Aiming to reduce greenhouse gas emissions, a majority of Redwood City councilmembers Monday reiterated support for a ban on natural gas in new construction, with potential exceptions for affordable housing projects, among other types of development.
“What are the biggest opportunities to slow down climate change? In terms of what a city can address, they fall into two buckets: transportation and buildings,” Councilwoman Giselle Hale said during a meeting Monday. “There are very few things where we can hold the pen on actual change and I believe this is one of them.”
Monday’s study session was the council’s third meeting since the summer on proposed reach codes, which seek to go beyond the state’s building energy standards and are being adopted by cities throughout the Bay Area. Most councilmembers ultimately want to adopt reach codes requiring new construction to be powered solely by electricity rather than natural gas, but want the city to conduct additional outreach before adopting such rules. A timeline for the outreach and adoption of reach codes will be announced at the council’s February meeting.
While a majority of councilmembers have expressed interest in all-electric reach codes, they’ve agreed that certain types of development should be exempt from the rules, at least for a period of time to ease the transition. Staff proposed nine reach code exceptions during the meeting and councilmembers appeared on board with most, if not all of them, while calling for affordable housing to be added to the list.
“I want to be able to solve for both of our crises: our climate crisis and our housing crisis,” Hale said. “What’s missing for me from our current exceptions is an exception for 100% affordable housing.”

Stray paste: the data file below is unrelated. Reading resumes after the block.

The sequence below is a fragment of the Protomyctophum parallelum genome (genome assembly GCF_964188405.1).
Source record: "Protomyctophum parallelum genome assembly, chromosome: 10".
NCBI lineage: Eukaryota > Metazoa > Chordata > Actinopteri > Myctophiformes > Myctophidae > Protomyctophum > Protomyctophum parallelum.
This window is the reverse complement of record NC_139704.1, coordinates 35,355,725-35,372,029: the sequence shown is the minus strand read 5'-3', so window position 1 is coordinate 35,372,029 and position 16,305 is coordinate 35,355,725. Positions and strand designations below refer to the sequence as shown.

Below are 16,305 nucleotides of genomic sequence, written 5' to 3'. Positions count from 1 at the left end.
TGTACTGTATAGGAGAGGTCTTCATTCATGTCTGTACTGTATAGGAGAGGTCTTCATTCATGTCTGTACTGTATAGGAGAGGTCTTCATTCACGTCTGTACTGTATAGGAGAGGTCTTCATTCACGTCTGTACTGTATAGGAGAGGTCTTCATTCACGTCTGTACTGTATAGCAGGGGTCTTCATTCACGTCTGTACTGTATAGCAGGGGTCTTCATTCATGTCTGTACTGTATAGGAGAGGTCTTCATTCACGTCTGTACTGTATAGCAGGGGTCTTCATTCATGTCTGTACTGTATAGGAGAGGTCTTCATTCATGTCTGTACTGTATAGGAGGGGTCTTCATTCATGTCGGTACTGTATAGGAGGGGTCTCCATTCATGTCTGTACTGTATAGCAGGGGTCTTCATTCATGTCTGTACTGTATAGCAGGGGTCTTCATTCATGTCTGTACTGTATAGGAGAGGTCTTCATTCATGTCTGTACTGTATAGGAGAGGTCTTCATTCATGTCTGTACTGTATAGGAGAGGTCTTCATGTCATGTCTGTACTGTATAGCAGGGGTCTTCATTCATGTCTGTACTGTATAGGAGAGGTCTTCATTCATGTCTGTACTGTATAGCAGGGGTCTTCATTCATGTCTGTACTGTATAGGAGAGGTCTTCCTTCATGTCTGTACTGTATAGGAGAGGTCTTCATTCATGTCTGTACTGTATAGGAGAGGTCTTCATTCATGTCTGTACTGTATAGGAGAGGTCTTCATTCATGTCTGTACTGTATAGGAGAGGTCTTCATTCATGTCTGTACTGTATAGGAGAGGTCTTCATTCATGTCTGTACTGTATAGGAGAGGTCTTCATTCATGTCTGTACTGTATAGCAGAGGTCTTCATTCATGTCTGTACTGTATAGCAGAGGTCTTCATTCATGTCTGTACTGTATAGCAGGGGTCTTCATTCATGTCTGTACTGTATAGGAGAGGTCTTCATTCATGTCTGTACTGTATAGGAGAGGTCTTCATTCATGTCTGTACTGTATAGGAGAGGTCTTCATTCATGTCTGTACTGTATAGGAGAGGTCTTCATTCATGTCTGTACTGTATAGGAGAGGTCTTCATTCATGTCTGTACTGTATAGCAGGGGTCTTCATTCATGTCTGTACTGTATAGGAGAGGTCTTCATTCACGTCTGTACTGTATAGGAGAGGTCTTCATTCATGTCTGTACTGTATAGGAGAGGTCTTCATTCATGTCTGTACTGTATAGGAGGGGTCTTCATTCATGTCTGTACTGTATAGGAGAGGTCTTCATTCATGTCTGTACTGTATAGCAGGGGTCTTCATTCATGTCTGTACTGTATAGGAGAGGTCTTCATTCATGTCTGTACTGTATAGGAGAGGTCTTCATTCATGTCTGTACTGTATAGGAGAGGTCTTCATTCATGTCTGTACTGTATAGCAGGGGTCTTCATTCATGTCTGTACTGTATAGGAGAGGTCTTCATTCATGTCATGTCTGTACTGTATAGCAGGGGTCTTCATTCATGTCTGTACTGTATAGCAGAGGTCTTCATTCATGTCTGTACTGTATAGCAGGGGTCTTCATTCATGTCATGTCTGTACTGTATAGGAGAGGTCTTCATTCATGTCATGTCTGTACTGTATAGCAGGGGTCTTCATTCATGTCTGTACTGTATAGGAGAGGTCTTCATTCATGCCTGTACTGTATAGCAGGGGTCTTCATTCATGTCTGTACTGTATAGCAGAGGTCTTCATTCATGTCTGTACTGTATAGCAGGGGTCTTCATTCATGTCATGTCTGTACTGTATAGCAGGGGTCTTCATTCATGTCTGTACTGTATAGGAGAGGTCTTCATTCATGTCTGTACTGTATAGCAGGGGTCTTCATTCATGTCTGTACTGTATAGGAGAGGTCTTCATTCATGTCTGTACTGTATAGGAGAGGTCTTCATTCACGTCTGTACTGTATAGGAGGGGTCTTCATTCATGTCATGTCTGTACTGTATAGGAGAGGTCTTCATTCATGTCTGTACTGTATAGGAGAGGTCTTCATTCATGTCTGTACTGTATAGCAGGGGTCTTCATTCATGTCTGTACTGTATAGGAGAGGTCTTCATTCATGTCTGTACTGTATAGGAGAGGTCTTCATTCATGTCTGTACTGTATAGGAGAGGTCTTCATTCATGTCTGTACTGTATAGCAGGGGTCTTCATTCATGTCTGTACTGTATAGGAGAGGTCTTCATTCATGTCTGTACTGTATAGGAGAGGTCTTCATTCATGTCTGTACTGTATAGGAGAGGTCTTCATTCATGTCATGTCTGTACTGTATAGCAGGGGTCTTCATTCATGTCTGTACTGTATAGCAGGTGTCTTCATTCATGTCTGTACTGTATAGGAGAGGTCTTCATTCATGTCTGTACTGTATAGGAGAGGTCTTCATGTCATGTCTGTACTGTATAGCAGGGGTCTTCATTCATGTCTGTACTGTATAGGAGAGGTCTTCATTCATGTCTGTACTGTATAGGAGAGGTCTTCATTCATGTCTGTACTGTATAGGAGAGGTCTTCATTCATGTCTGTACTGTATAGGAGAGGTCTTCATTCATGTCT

Nonprofit affordable housing developer MidPen told city officials it would not have been able to move forward with some of its affordable projects if a natural gas ban was in place, Hale said.
“We don’t need to do anything to make it more challenging to make affordable housing a reality,” Hale said.
Mayor Diane Howard did not want the exception for affordable housing projects to be limited to those that are entirely affordable.
“I say not only 100% affordable housing should get an exception, but anyone willing to do more than what’s currently asked of them — I’d be willing to give them something,” she said. The city currently requires 20% of units in multi-family housing projects be affordable. “If someone came up and said I’ll do 40% [affordable units], but what kind of incentives can I get for that? I’d be listening because what we really need in this community is housing.”
Other proposed exceptions are for restaurants, health care facilities, science labs and emergency centers while high-rise residential buildings could potentially be allowed to include non-electric water-heating systems.
But not all councilmembers are on board with all-electric reach codes. Councilwoman Janet Borgens is concerned about making the leap because of uncertainty surrounding Pacific Gas and Electric and also the burden such rules may have on developers.
“I’m not a no, I’m just not all in yet,” she said. “I don’t believe we’re currently capable — if we had to do this in the next six months I don’t think our development community can get this done and we’ll lose valuable housing and development along the way.”
Borgens said all-electric reach codes ultimately make sense, but for now she supports a mixed-fuel option that would incentivize electric while still allowing natural gas in new construction.
Council discussion followed testimony from several local developers who said all-electric reach codes without sufficient exceptions would make many projects challenging, if not infeasible.
Many local students, worried about climate change, also took the mic during public comment to urge council to adopt all-electric reach codes.
“We need to set the example to our students and communities around us that we can make these changes and inspire others,” said Isabel Cherry.
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